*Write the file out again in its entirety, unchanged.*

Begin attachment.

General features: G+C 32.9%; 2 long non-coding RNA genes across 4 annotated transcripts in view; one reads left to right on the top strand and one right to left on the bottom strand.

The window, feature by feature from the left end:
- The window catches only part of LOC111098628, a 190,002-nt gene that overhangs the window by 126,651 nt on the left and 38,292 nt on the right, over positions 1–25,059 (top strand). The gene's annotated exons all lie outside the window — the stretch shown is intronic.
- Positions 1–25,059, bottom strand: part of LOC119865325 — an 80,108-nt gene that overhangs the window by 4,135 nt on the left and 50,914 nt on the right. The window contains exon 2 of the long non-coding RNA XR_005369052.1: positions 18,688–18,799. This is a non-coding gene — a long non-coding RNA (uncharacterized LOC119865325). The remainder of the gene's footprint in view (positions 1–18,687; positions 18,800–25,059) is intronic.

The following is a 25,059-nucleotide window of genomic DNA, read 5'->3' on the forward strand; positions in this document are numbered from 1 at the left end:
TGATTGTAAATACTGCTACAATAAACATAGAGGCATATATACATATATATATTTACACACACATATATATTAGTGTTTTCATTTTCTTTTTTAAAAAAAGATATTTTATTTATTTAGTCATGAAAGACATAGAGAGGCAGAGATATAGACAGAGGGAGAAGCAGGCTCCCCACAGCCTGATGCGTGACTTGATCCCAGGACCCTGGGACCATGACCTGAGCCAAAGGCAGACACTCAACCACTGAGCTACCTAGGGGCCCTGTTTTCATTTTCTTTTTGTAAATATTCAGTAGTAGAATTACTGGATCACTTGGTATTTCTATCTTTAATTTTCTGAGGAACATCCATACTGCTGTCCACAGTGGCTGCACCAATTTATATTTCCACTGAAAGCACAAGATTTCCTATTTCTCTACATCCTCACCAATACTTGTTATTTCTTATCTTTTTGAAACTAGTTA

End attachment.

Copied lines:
General features: G+C 32.9%; 2 long non-coding RNA genes across 4 annotated transcripts in view; one reads left to right on the top strand and one right to left on the bottom strand.

The window, feature by feature from the left end:
- The window catches only part of LOC111098628, a 190,002-nt gene that overhangs the window by 126,651 nt on the left and 38,292 nt on the right, over positions 1–25,059 (top strand). The gene's annotated exons all lie outside the window — the stretch shown is intronic.
- Positions 1–25,059, bottom strand: part of LOC119865325 — an 80,108-nt gene that overhangs the window by 4,135 nt on the left and 50,914 nt on the right. The window contains exon 2 of the long non-coding RNA XR_005369052.1: positions 18,688–18,799. This is a non-coding gene — a long non-coding RNA (uncharacterized LOC119865325). The remainder of the gene's footprint in view (positions 1–18,687; positions 18,800–25,059) is intronic.

The following is a 25,059-nucleotide window of genomic DNA, read 5'->3' on the forward strand; positions in this document are numbered from 1 at the left end:
TGATTGTAAATACTGCTACAATAAACATAGAGGCATATATACATATATATATTTACACACACATATATATTAGTGTTTTCATTTTCTTTTTTAAAAAAAGATATTTTATTTATTTAGTCATGAAAGACATAGAGAGGCAGAGATATAGACAGAGGGAGAAGCAGGCTCCCCACAGCCTGATGCGTGACTTGATCCCAGGACCCTGGGACCATGACCTGAGCCAAAGGCAGACACTCAACCACTGAGCTACCTAGGGGCCCTGTTTTCATTTTCTTTTTGTAAATATTCAGTAGTAGAATTACTGGATCACTTGGTATTTCTATCTTTAATTTTCTGAGGAACATCCATACTGCTGTCCACAGTGGCTGCACCAATTTATATTTCCACTGAAAGCACAAGATTTCCTATTTCTCTACATCCTCACCAATACTTGTTATTTCTTATCTTTTTGAAACTAGTTA